The Magnolia North neighborhood, formerly known as “the triangle”, was sealed off in 1987 with metal barricades intended to isolate and mitigate high levels of crime and violence at that time. In order to address removal of those barricades, a large group came together for several days in a collaborative design process. Experts from across the country worked alongside partner organizations and dedicated OLCDC staff to redesign the once inaccessible intersections as inviting entryways to a revitalized residential and mixed-use neighborhood. They also envisioned the development of new public open spaces with environmentally functional landscape design, including a community garden.
A study of Opa-locka completed in Fall 2010 by War on Poverty Florida confirmed that access to healthy, high quality food is significantly lower in such a low-income community where the “convenience store culture” is more prevalent and there is a lack of accessibility to reliable modes of transportation. A combination of these and other factors contributes to higher rates of obesity and other diet-related chronic diseases in neighborhood families. OLCDC recognizes this issue, and believes a community garden will provide an opportunity to increase the amount of fresh fruit and vegetables available for residents to incorporate into their much needed, healthier diet. The project could also help improve the nutrition education of community members, and teach them an assortment of valuable new skills related to growing food.
In order to meet the requirement of supplying food that is harvested from the garden to a feeding agency, OLCDC will partner with the Veterans of Foreign Wars (VFW) Post #8195, which is located directly within Magnolia North. Their food distribution program has been operating for about three years, and on average serves 200 people per week. The population served includes a variety of citizens in need of sustenance whose income falls below the poverty level. Due to a lack of funds the VFW has cut back on how often it distributes food, so produce from the community garden would significantly help alleviate costs.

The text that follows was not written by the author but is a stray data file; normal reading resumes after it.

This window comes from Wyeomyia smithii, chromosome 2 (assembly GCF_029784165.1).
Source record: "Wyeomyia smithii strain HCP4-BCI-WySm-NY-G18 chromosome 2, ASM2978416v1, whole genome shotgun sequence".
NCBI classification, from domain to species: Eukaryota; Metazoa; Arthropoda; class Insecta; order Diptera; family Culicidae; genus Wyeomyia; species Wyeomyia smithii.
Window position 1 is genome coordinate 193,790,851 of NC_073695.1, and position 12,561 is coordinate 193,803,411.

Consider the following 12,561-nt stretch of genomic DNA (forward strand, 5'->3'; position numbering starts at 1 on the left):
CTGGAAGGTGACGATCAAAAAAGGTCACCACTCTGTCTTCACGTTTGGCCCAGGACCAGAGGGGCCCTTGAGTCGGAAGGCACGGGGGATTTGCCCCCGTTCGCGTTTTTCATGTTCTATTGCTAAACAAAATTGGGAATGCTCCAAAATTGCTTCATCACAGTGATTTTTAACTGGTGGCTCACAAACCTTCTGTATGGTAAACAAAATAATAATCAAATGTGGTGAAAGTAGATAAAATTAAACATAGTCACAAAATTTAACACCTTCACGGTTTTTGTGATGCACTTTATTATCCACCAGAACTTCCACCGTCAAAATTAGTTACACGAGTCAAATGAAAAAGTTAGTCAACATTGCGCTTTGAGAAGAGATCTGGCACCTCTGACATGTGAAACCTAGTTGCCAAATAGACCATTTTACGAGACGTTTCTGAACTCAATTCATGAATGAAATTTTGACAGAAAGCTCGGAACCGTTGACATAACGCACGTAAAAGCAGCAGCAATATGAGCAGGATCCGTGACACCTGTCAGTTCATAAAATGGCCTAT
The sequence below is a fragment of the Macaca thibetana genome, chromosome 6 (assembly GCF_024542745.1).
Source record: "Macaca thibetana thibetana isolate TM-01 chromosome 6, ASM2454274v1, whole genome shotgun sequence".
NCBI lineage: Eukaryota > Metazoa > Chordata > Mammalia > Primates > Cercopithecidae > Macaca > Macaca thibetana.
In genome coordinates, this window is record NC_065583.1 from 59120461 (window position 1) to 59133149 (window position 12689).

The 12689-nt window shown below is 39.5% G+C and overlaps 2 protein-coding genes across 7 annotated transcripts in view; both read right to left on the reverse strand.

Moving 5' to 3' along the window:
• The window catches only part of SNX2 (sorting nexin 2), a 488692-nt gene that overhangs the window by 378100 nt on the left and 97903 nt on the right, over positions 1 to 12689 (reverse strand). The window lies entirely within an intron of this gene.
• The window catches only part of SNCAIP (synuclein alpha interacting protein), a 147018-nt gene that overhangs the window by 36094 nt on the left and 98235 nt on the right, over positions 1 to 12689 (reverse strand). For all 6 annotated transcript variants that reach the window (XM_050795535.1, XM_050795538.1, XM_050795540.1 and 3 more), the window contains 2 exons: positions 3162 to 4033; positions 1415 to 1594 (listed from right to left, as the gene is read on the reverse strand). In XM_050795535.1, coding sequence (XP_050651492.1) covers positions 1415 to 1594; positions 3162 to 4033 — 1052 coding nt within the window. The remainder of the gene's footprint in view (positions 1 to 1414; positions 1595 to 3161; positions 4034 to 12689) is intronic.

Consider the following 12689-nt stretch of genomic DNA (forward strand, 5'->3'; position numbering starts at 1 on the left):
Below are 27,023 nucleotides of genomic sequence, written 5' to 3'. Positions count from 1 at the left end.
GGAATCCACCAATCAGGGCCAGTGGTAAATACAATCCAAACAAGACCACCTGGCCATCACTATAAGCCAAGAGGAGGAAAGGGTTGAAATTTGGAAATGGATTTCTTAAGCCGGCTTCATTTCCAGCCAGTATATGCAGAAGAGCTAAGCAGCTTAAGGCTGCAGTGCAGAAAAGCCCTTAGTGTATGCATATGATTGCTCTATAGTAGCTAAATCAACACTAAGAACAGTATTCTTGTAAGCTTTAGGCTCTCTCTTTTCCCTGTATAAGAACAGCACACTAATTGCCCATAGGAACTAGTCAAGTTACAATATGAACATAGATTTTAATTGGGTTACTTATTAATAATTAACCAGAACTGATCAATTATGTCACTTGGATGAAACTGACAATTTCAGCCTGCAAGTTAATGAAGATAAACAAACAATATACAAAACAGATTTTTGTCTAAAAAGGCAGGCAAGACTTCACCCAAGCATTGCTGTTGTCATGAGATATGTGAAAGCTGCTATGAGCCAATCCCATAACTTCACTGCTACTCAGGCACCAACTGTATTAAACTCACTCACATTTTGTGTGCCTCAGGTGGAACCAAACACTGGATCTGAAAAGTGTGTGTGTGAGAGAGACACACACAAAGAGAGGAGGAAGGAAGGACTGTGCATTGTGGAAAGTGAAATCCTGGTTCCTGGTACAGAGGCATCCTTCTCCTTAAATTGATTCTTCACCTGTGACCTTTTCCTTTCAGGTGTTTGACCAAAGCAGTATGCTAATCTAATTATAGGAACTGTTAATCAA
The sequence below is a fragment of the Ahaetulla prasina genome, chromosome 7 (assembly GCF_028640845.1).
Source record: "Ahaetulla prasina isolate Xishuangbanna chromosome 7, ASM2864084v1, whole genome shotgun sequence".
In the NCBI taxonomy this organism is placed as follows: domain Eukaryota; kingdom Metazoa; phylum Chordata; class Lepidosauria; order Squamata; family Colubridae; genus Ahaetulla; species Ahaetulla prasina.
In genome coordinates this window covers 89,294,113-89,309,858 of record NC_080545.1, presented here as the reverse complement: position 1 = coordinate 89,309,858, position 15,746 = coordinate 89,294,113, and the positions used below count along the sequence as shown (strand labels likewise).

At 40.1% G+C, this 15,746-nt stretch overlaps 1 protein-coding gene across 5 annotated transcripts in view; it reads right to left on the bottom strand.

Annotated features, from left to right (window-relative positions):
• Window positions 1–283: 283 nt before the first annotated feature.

This June, you can make a difference and help the The Opa-locka Community Development Corp realize their dreams for an edible community garden as they are currently in the running for a $15,000 grant.
“We hope the garden becomes one of the favorite areas in our community,” said CEO Dr. Willie Logan. “The community garden will offer the opportunity to harvest fresh, locally grown produce and serve as a haven for relaxation, respite, and social gatherings. The act of creating a garden brings people together, which can in turn foster community organizing. We hope to win this grant.” This grant will allow the OLCDC to:
- Create an edible community garden in the Magnolia North neighborhood (access to fresh and healthy food is very limited)
- Improve the health of local residents
- Teach residents new skills related to growing fruits and vegetables
- Expand nutrition education
Between now and Saturday, June 30 2012 @ 3 p.m., the OLCDC needs your Facebook VOTE for its “Growing a Healthier Community in Opa-locka” entry.
Here’s what you can do:
1. Visit this link – http://ow.ly/bpcLx
2. Get logged into facebook (if you aren’t already)
3. If it’s your 1st time voting, accept the App terms (if you have previously voted, please skip this step)
4. Either look for “Growing a Healthier Community in Opa-locka” or revisit the link from before & you’ll be taken right to OLCDC’s entry
5. Click on the green VOTE button
6. Remember this is for $15,000 from Nature’s Path ‘Garden for Good’ program, & repeat above steps each day until June 30 2012 @ 3 p.m.
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